I personally stopped using LinkedIn on a regular basis because most of the tools I use to find useful were taken away. I use to manage a group and LinkedIn without any notice changed the rules and made the group for all our members unuseful, so we deleted the group. There is also a high number of fake profiles with the intent to scam people. The best you can do it block the scammer. LI will not do anything to remove a fake profile.

    I personally saw LI as a sales and marketing tool. Based on your article they were a tool for recruiting. Seems they are not sending a clear message of what they want to be or are supposed to be.

    A great post and insight.

  9. Steve Wallace says

    LinkedIn seems to ignore a basic fact: at any given moment, only a small percentage of members are looking for (or could be persuaded into) a new job. In between those times, what are the reasons to come to the LinkedIn site?

    One powerful reason used to be the professional groups. But LinkedIn has damaged them so badly that engagement is in the toilet and still falling. LinkedIn even had an official group of the top group management who let LinkedIn know, very specifically, what was wrong and how to fix it. LinkedIn’s response? Killed the group. For the second time!!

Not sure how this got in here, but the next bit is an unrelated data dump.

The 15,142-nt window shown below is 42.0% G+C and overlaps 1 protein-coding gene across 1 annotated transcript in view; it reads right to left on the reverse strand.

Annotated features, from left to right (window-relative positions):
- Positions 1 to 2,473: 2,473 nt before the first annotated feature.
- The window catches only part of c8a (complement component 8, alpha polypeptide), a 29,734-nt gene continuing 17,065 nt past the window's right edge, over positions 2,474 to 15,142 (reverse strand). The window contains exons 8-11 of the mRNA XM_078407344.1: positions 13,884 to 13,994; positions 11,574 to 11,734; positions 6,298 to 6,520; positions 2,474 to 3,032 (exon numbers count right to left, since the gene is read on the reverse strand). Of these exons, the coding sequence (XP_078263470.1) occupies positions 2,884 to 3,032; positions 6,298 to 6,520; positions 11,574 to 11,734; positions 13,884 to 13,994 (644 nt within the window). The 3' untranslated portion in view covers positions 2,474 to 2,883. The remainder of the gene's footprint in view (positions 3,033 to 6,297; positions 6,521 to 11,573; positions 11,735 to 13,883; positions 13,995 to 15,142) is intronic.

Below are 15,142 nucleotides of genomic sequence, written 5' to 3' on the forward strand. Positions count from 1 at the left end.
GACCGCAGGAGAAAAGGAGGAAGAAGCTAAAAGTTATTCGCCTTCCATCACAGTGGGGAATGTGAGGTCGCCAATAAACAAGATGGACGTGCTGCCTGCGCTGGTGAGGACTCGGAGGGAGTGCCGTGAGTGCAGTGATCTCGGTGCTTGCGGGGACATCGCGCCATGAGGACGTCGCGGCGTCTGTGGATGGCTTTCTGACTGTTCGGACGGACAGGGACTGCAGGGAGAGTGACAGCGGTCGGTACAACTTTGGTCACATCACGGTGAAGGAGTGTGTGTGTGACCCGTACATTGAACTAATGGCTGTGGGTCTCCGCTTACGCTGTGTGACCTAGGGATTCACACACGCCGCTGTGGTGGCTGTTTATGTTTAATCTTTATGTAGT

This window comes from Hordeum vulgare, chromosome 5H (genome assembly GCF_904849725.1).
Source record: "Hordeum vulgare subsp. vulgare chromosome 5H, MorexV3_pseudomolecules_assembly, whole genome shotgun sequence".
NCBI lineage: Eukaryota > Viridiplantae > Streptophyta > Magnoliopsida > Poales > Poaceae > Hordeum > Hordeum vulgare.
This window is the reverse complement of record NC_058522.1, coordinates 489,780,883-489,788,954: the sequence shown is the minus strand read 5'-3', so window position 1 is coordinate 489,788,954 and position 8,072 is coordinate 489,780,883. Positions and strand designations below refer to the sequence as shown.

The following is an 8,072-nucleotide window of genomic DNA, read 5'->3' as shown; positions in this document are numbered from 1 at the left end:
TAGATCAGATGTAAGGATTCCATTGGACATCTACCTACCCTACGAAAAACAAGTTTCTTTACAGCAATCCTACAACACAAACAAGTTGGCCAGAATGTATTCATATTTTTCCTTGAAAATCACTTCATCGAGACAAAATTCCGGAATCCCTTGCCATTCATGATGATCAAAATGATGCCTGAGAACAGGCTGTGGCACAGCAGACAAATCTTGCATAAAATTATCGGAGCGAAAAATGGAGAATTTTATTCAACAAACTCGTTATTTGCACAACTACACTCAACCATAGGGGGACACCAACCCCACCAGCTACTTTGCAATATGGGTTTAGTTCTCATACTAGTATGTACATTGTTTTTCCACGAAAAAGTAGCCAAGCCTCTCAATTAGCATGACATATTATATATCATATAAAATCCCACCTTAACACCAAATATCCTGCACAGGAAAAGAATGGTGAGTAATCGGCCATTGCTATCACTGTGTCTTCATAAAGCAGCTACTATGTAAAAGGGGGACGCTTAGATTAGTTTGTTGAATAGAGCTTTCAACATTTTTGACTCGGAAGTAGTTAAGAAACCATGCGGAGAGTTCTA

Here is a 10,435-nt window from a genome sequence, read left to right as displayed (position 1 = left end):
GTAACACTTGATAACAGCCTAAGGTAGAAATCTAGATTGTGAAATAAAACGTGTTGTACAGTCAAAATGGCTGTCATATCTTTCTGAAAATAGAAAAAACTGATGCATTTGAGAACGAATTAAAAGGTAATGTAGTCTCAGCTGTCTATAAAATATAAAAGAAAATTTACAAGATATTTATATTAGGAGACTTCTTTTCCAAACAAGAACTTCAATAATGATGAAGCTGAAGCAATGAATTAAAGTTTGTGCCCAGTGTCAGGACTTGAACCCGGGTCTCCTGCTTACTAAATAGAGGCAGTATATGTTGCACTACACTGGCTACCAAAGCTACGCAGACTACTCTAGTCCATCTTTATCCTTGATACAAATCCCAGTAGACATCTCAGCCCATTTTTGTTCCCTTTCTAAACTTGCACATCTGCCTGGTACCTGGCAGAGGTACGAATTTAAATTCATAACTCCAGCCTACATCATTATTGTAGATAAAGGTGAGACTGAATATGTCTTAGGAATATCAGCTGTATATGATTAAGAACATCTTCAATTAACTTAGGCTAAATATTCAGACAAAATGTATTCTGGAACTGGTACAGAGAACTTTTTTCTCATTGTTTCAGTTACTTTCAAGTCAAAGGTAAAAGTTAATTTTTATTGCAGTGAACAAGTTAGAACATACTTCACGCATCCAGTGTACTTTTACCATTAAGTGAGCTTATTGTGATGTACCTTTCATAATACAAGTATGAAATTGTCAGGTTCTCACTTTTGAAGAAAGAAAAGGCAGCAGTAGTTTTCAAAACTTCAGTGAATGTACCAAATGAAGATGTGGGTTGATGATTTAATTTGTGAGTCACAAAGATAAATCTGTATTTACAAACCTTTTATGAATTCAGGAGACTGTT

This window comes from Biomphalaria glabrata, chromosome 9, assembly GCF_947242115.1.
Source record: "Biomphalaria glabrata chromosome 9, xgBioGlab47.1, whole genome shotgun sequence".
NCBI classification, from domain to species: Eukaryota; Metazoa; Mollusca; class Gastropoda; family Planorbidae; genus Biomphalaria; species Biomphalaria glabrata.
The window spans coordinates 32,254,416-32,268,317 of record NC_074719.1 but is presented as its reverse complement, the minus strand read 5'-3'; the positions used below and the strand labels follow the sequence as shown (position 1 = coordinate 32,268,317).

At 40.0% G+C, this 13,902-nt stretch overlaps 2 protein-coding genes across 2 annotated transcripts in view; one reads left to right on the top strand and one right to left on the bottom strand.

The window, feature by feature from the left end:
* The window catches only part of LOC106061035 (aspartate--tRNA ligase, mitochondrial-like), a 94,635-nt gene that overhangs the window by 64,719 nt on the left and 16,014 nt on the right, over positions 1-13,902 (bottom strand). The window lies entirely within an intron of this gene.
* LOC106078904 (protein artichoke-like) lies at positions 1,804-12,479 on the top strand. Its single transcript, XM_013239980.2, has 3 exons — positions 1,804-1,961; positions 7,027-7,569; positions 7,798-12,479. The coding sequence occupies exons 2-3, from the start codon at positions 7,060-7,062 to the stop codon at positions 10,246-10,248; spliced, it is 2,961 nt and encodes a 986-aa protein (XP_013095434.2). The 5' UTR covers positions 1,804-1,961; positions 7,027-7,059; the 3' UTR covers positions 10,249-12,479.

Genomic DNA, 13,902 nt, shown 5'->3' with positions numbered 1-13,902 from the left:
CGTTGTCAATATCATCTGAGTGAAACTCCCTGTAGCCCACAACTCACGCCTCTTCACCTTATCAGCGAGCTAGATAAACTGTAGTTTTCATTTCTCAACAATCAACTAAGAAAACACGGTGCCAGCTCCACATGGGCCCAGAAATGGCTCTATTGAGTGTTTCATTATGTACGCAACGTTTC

The group reformed in an unofficial group (The LI Groups Management Forum as well as in some smaller additional groups but LinkedIn can easily ignore them, also. Most businesses would kill to have their power users involved, eager to help!

    LinkedIn needs to repair its relationships, increase the number of member visits and the time on site, with relevant incentives to its members. Groups used to help and might, with attention to user advice, do so again.

    • Robin Sherman says

      Yes, half the reason for me to use LinkedIn was the discussion groups where substantive, useful information could be examined by group members (depending on the activity of individuals in the group).

      But LinkedIn has been killing individual group functions to the point that they are barely useful.

      However, even when the group functionality was at its best, it still paled in comparison to full function discussion forum software.

  10. Kyle Lyles says

    I agree with Lawrence Schmid about LI being a bunch of Silicon Valley navel gazers with ear plugs. LI reached a peak around 2010-2011 when Groups were active, members engaged more often and the site was sticky as a result of networking within groups.

    Taking away group management tools, coupled with abandoned group management effectively killed groups. One alumnus group I was in had 150,000+ members and the group owner walked away. The namesake company couldn’t take over management of the group. LI spit in the faces of 150,000 members.

    The spammers use ‘bots and Lawrence is correct, when reported, LI leaves them running. My only guess as to why and has yet to be refuted by LI is investor fraud – LI is propping up its member count as actual users walk away.